In her time working at the IDS, Lanich spoke with IU officials to discuss the best way for reporters to formulate requests and make them as easy as possible to fulfill.

    “They have a lot on their plate when they’re filling requests,” Lanich said. “We made sure we did everything on our part to explain where we were coming from and tried to be good partners in the sharing of information.”

    In reporting “The System,” she focused on obtaining things like training materials and names of people serving on disciplinary panels. Lanich said IU’s response to her extensive request was partially fulfilled, and she got more than she expected to get based on her past experience. But she didn’t even try to get student records from IU, she said.


    “Students who were themselves party to sexual assault complaints or had been the ones who filed complaints — they weren’t even giving those students access to their own records,” Lanich said. “So why are they going to do that with a reporter?”

    IU says it’s committed to complying with public access laws. Even putting this year’s violations aside, compliance with the letter of the law is not a robust commitment to transparency.

    Steve Key, executive director and general counsel of the Hoosier State Press Association, said IU has “a checkered past when it comes to public access,” well before this year.

    In 2006, an Indiana Court of Appeals panel found that IU had not violated the letter of the Open Door Law when it used serial meetings to discuss firing basketball coach Bob Knight in 2000. Serial meetings are when public officials meet in small groups that don’t include enough of the members to meet quorum, meaning the meetings weren’t technically subject to the Open Door Law.

    The incident became emblematic of the problem with serial meetings and helped prompt the legislature to close that loophole, which IU came to support, Key said.

    This year, IU violated the Open Door Law when it approved a contract of over half a million dollars for former president Michael McRobbie outside of a public meeting. Then, it violated APRA when it took too long providing records to IU Maurer School of Law professor Steve Sanders.

    IU’s former general counsel Jackie Simmons was terminated without cause in December 2021 after she made disparaging remarks about Sanders during the dispute over his complaints to the public access counselor.

    Britt said after the Sanders and Charron cases, IU reached out to him for a meeting. They met March 8, after the new vice president and general counsel Anthony Prather took office. Britt said the lawyers who met with him were open to suggestions and the meeting was productive and encouraging.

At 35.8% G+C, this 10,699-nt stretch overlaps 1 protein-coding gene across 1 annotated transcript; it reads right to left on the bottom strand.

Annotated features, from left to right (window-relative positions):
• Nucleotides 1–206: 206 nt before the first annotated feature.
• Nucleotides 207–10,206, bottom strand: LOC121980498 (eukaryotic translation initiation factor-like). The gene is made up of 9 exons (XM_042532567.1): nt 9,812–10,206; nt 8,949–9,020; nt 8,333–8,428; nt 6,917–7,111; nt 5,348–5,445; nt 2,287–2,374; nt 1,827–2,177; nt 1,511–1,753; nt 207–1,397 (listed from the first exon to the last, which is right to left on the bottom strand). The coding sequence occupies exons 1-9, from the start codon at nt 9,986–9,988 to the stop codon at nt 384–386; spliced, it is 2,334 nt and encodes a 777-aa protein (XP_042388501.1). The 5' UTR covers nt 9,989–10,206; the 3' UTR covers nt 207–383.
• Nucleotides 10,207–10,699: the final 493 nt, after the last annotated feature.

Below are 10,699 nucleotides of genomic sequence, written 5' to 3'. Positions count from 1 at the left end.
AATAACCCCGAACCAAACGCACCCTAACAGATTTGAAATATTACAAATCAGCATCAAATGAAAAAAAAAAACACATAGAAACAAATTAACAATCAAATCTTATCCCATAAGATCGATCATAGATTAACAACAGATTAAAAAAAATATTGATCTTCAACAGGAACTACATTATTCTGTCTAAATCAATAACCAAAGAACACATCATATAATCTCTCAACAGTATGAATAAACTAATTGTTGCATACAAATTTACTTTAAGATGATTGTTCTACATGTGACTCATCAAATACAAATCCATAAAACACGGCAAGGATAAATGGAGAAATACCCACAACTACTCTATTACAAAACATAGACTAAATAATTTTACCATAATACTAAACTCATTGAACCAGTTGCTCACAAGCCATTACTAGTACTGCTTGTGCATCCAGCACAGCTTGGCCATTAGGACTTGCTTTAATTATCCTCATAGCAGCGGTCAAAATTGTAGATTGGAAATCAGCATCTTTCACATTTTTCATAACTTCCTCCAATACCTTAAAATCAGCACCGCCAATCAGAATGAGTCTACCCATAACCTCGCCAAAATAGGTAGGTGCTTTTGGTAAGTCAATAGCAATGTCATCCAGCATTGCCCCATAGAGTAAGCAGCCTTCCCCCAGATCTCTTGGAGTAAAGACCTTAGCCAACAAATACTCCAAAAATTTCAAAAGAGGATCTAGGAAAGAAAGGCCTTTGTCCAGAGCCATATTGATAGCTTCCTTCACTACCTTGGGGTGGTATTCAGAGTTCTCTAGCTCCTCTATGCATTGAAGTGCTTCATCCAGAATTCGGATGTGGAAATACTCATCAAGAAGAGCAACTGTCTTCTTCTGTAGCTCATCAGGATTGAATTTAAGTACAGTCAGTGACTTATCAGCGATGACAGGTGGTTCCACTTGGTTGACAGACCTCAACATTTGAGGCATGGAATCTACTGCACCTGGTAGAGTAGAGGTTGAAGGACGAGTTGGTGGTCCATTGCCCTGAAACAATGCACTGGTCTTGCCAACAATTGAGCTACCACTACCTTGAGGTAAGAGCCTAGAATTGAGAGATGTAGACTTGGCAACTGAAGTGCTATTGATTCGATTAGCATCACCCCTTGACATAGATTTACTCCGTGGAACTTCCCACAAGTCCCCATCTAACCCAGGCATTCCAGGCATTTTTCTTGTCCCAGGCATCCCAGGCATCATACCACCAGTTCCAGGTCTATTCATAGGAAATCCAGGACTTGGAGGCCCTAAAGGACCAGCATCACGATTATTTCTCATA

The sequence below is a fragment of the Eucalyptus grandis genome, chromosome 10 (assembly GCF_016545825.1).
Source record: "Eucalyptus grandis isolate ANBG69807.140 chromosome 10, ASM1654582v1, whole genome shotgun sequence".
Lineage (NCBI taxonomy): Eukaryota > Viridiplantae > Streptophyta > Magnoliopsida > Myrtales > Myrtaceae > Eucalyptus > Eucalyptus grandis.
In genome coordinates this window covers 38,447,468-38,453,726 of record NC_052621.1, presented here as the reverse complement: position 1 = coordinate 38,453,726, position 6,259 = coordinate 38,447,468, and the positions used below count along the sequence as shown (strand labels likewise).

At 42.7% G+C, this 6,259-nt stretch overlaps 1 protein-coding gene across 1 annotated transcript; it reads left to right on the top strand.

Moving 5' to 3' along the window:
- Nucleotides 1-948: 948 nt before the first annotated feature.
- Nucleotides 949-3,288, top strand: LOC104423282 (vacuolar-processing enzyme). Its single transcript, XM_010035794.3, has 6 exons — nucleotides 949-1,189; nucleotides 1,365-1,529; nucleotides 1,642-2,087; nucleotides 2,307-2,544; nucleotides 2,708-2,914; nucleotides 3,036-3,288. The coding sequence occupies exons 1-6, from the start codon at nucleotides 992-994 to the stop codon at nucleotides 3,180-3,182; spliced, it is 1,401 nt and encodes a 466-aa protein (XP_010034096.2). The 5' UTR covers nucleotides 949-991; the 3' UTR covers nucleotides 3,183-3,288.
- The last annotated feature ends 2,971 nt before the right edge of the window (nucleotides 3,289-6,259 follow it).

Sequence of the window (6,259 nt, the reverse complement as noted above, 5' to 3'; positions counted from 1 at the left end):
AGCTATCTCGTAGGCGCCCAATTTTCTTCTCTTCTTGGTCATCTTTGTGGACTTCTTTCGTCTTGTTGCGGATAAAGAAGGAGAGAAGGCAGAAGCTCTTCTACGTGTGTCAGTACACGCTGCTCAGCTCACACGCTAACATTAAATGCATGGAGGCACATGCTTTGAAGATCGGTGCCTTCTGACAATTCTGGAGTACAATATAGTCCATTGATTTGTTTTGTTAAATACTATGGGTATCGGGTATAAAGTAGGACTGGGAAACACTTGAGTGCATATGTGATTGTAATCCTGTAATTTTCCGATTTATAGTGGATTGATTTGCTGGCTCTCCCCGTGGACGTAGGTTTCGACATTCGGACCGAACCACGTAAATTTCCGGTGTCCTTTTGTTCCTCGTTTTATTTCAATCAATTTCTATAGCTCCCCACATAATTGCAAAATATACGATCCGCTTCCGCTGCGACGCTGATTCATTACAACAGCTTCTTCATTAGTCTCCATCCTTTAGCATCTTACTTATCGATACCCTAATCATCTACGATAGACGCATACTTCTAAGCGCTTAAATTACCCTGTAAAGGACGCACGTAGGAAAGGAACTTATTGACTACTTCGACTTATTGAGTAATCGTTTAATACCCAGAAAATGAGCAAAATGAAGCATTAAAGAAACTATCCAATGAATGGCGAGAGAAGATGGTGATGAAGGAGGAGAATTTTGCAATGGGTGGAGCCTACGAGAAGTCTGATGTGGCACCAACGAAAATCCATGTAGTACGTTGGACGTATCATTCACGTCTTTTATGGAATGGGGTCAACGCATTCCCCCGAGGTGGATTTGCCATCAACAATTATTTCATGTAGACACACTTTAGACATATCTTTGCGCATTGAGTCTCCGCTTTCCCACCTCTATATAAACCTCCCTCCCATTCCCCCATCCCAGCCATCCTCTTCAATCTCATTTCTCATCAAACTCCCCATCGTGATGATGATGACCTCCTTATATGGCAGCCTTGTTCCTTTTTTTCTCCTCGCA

Prather declined to be interviewed for this story, but Carney said that meeting was to discuss whether IU’s intended response to the request for Parker’s disciplinary records complied with APRA and Britt’s advisory opinion. In its most recent denial of the records, IU argued it didn’t have to release the records because Charron had already obtained the information elsewhere.

    The process of trying to get IU’s public records log for this story encapsulates what we see as the problem. It took a month to provide a document which we ultimately found out isn’t even IU’s public records log. The document that probably does contain the information we need, an attorney’s personal log, is supposedly privileged.

    If it takes a month to get a document that isn’t what we requested, how can we trust the university to provide the records that matter to the rest of our stories?

    We are full-time students. For better or for worse, we have been known to skip classes and meals and run out of groceries because of the amount of time we spend working to make this publication excellent. Coming into the newsroom day after day and reporting to our editors that we still haven’t gotten records that are important after months of waiting is, frankly, infuriating — especially because the records that are hardest to get are often related to matters of student safety.

    We have been taught to expect this. We have put up with lengthy delays and offensive arguments from lawyers who should know better.

    We opened this story with IU’s motto: light and truth. That’s because at the end of the day, we want to know why IU insists on keeping student journalists in the dark.